March 10 2014 Latest news:
By Dave Gooderham
Thursday, December 27, 2012
HE might have failed to secure Premier League football during his first five years at Ipswich Town.
But the events of the last 48 hours should make every Town fan relieved that their club is not headed by an owner who thinks nothing of wielding the axe.
The shock dismissals of Sean O’Driscoll at eighth-placed Nottingham Forest, just hours after beating Leeds 4-2, and then the sacking of Henning Berg at Blackburn Rovers after just 57 days in charge has highlighted the cut-throat nature in some quarters of the Championship.
Then there is Marcus Evans. He might shy away from being the public face at Portman Road, but the owner has ploughed in millions over the last five, fruitless years.
More importantly, he has displayed a rare commodity in modern football – patience.
He kept faith in both Roy Keane and Paul Jewell longer than most supporters and, with Jewell in particular, the decision to part company by way of mutual consent was a particularly painful one.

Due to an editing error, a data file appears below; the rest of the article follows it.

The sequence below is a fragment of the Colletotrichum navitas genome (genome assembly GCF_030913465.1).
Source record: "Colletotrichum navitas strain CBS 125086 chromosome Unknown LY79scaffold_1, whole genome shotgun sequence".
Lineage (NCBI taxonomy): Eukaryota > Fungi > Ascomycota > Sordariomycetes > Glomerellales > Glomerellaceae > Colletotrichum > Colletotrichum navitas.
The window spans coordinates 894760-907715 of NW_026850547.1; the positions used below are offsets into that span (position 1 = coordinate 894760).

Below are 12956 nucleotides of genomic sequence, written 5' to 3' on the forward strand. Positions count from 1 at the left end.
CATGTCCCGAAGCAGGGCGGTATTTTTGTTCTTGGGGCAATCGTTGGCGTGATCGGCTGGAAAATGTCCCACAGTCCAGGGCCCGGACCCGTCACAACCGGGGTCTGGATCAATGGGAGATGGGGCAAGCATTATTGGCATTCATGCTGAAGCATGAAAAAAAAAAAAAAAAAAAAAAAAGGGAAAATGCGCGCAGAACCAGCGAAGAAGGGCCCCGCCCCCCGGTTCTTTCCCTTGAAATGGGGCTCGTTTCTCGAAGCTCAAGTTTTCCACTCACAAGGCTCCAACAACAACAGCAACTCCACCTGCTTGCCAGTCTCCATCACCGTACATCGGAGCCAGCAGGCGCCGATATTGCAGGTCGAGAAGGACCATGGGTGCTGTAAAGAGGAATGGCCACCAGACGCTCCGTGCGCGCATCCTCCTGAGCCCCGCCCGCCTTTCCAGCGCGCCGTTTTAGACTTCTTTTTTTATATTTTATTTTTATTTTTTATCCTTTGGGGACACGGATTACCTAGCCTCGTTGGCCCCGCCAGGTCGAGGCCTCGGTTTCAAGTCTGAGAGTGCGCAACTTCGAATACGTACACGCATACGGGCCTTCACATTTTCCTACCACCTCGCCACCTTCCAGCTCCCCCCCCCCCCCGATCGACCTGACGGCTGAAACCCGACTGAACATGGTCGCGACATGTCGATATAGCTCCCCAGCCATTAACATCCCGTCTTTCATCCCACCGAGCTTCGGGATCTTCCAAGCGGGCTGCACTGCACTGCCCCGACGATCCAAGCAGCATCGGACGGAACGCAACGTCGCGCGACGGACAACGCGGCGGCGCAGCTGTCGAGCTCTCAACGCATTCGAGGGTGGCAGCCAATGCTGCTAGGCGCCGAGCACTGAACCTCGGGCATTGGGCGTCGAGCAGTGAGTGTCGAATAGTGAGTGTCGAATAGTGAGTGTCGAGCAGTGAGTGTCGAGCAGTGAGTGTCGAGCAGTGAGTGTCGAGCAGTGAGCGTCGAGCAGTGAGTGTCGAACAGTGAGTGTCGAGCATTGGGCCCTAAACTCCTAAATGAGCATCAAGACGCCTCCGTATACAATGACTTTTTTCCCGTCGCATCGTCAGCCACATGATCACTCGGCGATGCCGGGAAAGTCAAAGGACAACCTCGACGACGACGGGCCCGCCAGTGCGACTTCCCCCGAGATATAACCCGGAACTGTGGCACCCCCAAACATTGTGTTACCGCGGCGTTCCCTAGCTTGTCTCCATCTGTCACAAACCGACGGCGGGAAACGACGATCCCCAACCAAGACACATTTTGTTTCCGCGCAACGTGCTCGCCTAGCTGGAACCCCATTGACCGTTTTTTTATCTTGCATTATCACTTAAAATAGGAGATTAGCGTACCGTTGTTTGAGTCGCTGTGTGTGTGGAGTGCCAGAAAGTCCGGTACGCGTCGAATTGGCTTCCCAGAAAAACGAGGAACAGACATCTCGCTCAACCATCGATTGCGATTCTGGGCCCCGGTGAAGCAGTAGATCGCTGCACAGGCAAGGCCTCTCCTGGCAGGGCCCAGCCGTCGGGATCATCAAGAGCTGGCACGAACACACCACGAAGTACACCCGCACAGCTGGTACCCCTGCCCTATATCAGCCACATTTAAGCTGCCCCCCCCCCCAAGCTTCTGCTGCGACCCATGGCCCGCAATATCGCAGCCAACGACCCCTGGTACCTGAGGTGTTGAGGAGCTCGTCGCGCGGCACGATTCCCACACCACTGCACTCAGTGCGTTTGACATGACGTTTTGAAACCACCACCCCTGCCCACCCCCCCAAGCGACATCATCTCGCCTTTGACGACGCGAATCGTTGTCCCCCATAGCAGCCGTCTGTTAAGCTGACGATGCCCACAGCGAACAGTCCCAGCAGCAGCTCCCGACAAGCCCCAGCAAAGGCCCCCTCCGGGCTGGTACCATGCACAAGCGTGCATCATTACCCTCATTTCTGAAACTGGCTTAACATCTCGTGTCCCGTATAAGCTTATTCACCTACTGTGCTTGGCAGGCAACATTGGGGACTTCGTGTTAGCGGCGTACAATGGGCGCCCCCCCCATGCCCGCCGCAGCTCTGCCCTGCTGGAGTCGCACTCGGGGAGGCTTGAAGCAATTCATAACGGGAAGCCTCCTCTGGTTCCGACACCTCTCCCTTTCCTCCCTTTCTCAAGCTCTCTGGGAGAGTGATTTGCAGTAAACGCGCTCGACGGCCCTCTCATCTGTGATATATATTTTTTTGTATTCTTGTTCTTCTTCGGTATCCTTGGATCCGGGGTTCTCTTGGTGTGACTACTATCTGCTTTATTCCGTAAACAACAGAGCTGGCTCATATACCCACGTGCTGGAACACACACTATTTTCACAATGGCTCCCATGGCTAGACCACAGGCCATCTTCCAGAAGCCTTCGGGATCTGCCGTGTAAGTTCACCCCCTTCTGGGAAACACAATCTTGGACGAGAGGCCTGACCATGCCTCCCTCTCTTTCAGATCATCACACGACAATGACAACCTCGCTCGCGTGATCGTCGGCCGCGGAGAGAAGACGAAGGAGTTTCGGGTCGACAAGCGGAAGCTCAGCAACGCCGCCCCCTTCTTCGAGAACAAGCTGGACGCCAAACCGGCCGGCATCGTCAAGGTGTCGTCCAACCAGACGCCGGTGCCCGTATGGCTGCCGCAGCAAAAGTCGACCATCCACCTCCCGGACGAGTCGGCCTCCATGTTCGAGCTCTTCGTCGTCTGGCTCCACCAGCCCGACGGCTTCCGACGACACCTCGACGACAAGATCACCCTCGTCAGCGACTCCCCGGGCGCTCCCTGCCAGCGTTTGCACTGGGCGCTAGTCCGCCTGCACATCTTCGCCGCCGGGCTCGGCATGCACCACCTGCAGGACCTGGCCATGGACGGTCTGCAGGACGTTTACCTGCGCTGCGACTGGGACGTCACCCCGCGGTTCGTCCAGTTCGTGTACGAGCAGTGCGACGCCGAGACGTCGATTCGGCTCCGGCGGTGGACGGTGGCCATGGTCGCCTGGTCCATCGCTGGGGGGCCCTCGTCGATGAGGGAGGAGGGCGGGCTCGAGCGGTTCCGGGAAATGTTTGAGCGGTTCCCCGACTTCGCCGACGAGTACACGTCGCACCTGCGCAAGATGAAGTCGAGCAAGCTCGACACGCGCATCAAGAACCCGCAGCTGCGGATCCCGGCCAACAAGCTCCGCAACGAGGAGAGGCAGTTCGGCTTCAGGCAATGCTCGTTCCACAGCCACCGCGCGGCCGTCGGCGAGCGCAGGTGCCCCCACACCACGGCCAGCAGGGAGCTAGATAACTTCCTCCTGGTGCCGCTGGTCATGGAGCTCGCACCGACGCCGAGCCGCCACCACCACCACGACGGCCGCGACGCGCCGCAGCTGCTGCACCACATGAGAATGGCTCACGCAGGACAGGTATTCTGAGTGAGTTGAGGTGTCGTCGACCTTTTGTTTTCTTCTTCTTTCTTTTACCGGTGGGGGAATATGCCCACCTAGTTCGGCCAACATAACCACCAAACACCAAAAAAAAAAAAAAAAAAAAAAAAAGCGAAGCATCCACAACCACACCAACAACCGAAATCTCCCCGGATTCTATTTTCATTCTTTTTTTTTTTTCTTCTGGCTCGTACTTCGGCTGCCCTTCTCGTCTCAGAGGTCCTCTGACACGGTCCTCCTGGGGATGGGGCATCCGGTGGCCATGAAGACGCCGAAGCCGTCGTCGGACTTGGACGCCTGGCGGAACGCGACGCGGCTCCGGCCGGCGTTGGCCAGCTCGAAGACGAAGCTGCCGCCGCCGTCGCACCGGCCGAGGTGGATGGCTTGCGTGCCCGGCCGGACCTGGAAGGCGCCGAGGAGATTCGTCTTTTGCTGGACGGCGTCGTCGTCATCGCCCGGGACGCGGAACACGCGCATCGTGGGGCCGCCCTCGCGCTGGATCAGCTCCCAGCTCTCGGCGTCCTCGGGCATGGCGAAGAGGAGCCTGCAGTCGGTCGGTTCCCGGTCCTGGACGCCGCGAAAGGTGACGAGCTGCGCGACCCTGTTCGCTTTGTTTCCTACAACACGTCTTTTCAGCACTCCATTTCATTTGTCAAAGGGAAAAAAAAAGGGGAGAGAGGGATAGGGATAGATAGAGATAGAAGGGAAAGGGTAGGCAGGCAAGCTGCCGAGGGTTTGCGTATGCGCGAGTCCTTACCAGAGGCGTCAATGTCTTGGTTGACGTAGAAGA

It is something that has impressed Mick McCarthy and convinced him last month to take over at what was then the Championship’s worst club when the former Wolves boss was clearly eyeing a Premier League position.
Speaking when he took the job, McCarthy said: “Marcus Evans has backed every manager he has worked with. If he sees it is being run in the right way, he will give me an opportunity to progress.”
With Alex McLeish and Keane linked with the Forest job and Mark Hughes among the frontrunners at former club Blackburn, the quality of managers in the Championship is set to get even stronger.
But in McCarthy, Ipswich have been fortunate to get the right experienced man at the right time.
Supporters should be careful what they wish.
Tomorrow, at shortly before 3pm, McCarthy will stride out of the Molineux tunnel and return to Wolves for the first time since February.
His side might have been slipping towards Premier League relegation, but McCarthy was one of the club’s most successful managers of all time – one source yesterday told the Star it was the most exciting time at Molineux for three decades.
With current boss Stale Solbakken another manager under-pressure, how many Wolves’ fans would wish they still had McCarthy and assistant manager Terry Connor in the home dugout?
Their loss looks likely to be Town’s gain.